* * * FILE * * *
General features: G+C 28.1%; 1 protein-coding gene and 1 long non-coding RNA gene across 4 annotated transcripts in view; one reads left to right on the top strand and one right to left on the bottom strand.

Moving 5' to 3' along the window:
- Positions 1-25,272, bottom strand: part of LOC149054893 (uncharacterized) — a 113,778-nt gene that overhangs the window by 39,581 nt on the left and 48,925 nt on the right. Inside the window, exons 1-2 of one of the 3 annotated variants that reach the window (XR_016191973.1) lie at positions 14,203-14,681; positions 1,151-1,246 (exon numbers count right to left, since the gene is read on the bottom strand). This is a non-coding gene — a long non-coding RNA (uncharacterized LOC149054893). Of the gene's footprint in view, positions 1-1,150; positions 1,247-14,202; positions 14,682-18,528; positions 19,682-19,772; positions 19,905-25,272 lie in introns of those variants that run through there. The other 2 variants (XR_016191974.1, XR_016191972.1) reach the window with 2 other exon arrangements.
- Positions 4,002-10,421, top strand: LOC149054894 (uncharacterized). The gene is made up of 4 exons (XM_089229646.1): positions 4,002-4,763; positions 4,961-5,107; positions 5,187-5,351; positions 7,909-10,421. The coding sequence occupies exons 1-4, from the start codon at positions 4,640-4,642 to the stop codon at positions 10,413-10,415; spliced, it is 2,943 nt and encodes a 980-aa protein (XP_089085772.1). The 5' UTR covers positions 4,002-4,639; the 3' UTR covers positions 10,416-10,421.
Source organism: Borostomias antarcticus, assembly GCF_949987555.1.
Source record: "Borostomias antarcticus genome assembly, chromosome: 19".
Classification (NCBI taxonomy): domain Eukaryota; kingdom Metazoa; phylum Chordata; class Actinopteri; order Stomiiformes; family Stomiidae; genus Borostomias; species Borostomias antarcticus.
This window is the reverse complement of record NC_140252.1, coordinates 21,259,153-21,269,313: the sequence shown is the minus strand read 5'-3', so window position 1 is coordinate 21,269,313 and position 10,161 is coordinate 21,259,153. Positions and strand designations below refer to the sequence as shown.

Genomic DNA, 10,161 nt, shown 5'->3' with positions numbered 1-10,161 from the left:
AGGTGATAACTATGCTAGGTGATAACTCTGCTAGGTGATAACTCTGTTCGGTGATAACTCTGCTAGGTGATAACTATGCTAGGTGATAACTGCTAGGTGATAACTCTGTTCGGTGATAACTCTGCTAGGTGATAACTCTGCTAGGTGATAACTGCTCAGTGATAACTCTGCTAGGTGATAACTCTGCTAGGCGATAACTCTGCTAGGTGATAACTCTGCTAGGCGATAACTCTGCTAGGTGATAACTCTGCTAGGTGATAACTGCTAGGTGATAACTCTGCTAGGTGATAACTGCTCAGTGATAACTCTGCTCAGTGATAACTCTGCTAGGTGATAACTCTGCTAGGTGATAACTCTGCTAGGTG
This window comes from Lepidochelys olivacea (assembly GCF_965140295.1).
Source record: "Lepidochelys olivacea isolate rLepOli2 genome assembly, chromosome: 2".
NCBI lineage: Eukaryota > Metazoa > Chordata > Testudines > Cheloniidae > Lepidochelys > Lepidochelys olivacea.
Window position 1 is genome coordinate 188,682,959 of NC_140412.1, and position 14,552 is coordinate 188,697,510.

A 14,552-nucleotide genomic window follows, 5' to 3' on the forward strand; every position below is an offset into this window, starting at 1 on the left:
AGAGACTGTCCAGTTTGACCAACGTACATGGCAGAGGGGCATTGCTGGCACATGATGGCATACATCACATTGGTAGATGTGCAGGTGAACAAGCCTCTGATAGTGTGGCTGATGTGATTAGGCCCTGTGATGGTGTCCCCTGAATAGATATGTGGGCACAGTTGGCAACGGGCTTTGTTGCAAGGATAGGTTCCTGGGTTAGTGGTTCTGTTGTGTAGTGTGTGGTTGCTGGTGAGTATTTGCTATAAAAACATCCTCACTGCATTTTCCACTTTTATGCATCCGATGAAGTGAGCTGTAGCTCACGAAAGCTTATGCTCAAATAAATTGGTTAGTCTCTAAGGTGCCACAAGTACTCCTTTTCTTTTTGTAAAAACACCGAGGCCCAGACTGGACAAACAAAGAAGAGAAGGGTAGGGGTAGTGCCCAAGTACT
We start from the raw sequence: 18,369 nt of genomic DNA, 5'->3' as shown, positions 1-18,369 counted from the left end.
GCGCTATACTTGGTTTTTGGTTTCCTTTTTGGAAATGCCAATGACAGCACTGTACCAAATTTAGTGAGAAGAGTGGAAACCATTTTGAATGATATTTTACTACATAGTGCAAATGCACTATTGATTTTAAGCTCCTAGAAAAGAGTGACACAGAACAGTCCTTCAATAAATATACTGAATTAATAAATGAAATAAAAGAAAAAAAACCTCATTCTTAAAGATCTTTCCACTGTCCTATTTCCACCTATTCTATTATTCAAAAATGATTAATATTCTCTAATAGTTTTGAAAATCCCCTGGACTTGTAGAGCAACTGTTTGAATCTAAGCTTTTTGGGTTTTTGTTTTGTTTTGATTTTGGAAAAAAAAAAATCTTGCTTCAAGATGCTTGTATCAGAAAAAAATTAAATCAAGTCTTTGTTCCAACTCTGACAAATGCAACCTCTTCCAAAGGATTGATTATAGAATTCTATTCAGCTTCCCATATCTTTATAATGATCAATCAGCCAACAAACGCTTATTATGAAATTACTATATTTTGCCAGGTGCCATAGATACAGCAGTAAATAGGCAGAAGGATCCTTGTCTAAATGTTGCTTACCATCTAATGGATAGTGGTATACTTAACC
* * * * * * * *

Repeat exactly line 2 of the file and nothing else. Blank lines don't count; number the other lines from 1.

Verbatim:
Moving 5' to 3' along the window: